There isn’t much expectation for the Huskies tonight when they take on No. 22 UCF at Spectrum Stadium in Orlando. The line indicates what the public thinks, anywhere between 42-to-45-point underdogs depending on where you look. But for the players inside the locker room that have worked hard and prepped to ensure what occurred in Bloomington just one week ago doesn’t happen again this season, they would be selling themselves short if they didn’t have a belief that they could come down and at least compete with the Knights.
Yes, they understand the challenge. Yes, they know the talent on the opposite side of the field. Head coach Randy Edsall and defensive captain Tyler Coyle both mentioned it earlier this week.
“This is the biggest game we are going to play all year,” Coyle said on Tuesday. “We have to go in with a different type of mindset and mentality.”
In the end, it’s just football and on any given night, one group, even if less talented or less athletic can show more grit, more leadership and more togetherness, which can overcome any talent deficit they may deal with on the field. That is what coaches and players alike call culture.
So what do the Huskies need to do to keep today’s game close and insert doubt into the minds of a UCF team that is coming off of their first regular season loss in 25-games, a streak dating way back to the 2016 season?
First and foremost, they need to have a strong start, instill belief in the minds of a team that is still quite young, but growing in experience each and every game. Whether that’s a three-and-out defensively, a strong opening drive offensively where the unit finishes with a touchdown and doesn’t settle for a field goal, that is of utmost importance, particularly against what is expected to be a rowdy and sold-out crowd tonight at what’s become known as ‘The Bounce House.’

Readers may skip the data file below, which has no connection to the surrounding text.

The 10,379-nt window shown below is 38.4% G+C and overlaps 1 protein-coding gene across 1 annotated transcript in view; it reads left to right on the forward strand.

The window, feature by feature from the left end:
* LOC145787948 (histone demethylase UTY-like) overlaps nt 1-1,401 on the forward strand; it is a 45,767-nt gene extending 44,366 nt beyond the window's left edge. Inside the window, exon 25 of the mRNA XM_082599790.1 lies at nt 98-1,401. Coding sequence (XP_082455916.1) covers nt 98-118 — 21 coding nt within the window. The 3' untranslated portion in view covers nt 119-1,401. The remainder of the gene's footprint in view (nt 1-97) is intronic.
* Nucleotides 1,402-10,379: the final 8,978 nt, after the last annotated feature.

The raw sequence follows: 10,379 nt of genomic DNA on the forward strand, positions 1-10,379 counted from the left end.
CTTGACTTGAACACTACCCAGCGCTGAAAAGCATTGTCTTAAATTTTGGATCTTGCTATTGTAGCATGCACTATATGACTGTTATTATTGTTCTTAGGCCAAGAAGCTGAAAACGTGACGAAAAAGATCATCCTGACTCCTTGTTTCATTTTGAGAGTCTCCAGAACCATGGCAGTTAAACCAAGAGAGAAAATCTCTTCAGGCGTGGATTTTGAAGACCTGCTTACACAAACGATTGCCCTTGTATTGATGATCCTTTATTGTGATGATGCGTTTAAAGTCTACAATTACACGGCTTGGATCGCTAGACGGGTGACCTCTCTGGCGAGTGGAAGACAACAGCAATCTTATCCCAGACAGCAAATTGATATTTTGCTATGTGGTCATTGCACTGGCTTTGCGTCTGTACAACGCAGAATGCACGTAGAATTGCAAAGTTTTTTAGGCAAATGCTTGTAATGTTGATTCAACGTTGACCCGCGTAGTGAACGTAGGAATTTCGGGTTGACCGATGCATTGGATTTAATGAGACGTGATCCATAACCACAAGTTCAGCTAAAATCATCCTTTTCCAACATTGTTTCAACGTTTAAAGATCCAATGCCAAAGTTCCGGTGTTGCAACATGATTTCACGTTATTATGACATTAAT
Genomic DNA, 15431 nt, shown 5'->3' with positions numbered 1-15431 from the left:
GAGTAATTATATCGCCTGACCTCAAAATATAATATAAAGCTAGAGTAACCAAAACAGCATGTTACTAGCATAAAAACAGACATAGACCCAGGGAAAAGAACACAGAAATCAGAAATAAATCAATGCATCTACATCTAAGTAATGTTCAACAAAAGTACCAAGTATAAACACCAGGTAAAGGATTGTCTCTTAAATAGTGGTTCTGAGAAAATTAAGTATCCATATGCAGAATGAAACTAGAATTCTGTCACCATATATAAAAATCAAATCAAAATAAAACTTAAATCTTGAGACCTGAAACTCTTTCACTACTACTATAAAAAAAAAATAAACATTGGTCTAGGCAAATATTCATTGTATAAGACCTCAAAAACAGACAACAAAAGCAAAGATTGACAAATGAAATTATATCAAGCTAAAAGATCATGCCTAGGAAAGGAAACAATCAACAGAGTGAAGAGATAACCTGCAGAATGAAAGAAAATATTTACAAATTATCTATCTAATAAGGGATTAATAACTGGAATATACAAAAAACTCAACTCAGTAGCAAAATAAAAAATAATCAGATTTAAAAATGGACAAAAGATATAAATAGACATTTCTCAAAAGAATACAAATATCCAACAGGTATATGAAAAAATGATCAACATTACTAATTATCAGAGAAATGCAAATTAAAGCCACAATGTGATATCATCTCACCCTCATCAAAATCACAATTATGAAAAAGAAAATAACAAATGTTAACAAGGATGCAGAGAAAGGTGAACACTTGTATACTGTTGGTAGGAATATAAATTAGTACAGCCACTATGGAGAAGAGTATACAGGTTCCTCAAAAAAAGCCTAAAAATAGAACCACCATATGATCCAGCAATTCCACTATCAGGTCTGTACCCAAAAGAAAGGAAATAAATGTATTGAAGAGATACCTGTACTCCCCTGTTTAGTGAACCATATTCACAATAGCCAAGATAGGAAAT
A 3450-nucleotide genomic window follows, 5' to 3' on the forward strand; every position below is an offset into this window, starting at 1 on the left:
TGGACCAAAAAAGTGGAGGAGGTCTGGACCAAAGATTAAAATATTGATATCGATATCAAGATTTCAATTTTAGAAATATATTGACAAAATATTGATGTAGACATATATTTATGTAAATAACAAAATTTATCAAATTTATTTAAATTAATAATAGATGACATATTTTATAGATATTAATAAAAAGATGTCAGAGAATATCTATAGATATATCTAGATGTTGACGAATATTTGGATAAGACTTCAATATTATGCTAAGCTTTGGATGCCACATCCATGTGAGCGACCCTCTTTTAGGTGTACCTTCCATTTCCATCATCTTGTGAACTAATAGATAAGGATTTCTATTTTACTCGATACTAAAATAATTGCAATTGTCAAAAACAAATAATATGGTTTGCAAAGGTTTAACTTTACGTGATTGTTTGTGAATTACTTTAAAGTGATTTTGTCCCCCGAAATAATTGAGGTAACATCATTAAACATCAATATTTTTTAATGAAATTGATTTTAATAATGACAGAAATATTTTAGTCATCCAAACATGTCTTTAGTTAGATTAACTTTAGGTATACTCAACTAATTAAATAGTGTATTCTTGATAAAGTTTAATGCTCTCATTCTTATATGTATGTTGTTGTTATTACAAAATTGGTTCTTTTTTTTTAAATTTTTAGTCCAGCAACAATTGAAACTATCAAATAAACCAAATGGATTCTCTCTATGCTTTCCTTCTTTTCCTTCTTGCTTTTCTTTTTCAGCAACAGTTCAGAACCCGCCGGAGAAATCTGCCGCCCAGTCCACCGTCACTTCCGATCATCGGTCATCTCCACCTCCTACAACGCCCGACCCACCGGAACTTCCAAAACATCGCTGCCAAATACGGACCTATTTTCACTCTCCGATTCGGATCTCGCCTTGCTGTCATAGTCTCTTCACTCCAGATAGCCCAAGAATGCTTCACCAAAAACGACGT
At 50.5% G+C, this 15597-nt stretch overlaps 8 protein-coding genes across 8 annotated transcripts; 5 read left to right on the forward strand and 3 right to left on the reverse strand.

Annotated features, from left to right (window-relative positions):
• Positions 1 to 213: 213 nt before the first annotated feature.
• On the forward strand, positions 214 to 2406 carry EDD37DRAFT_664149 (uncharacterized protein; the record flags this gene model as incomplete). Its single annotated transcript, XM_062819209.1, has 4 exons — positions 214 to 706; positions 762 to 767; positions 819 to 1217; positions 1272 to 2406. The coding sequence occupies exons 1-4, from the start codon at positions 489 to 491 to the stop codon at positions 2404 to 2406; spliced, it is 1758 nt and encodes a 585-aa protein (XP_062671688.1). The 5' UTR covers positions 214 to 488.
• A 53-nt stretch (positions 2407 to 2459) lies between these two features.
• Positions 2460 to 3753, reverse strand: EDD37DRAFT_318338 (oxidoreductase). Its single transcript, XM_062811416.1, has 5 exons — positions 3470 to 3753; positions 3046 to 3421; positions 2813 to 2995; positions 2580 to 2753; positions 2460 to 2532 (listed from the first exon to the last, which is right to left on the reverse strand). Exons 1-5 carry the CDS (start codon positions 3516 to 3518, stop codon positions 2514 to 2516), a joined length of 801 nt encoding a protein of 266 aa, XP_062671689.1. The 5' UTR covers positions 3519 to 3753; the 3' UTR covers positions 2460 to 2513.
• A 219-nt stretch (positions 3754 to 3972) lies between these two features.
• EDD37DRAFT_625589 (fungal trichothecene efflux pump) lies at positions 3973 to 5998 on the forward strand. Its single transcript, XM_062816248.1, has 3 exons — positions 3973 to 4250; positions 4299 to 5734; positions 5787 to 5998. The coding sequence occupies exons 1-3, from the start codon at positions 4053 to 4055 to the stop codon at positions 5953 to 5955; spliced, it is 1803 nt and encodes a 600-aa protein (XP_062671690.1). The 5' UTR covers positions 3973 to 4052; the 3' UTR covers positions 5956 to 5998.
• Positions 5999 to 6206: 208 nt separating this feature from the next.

Next? Turnovers and creating negative plays. In last week’s loss to Pitt, UCF committed two turnovers, surrendered six sacks and gave up a season-high 12-tackles-for-loss. If UConn can get them off schedule and defensive coordinator Lou Spanos can draw up some confusing blitz packages against an inexperienced true freshman quarterback who is still learning to play at this level, that would go a long way to causing some havoc.
The Huskies on the other hand, who are averaging 5-TFL’s per game, will be going against one of the nation’s leaders in that same category, as the Knights defense is 4th in the country at 9.8 per game. Being able to run the ball and not lose yards is going to be critical for the UConn offense to not only stay on schedule, but take pressure off of true freshman quarterback Jack Zergiotis.
Third is time of possession. In the 35-34 loss at Heinz Field, UCF lost the time of possession battle by 11-minutes (35-24-and-change). Whether it’s through the air or even putting together some semblance of a rushing attack, consistently moving the chains, even if the drive doesn’t finish with points, will help keep a highly touted UCF offense off the field, as well as help flip field position and put the UConn defense in a position to have success.
Finally, is true freshman quarterback Jack Zergiotis; what player do the Huskies get tonight? The Zergiotis who was impressive in his debut at The Rent against Illinois, or the Zergiotis who looked uncomfortable, flustered and rushed in Bloomington? The Huskies’ biggest asset offensively has proven to be their receiving corps and we’ll really get a sense on where that group stands as UCF boasts two of the stronger defensive backs in the AAC in Aaron Robinson and Nevelle Clark.
While it would take a near perfect game from UConn in all three phases, the opportunity in front of the Huskies is too big to pass up without a fight. Whether they take advantage of it is a different story, but if they do, they would be able to finally kiss all of those naysayers goodbye.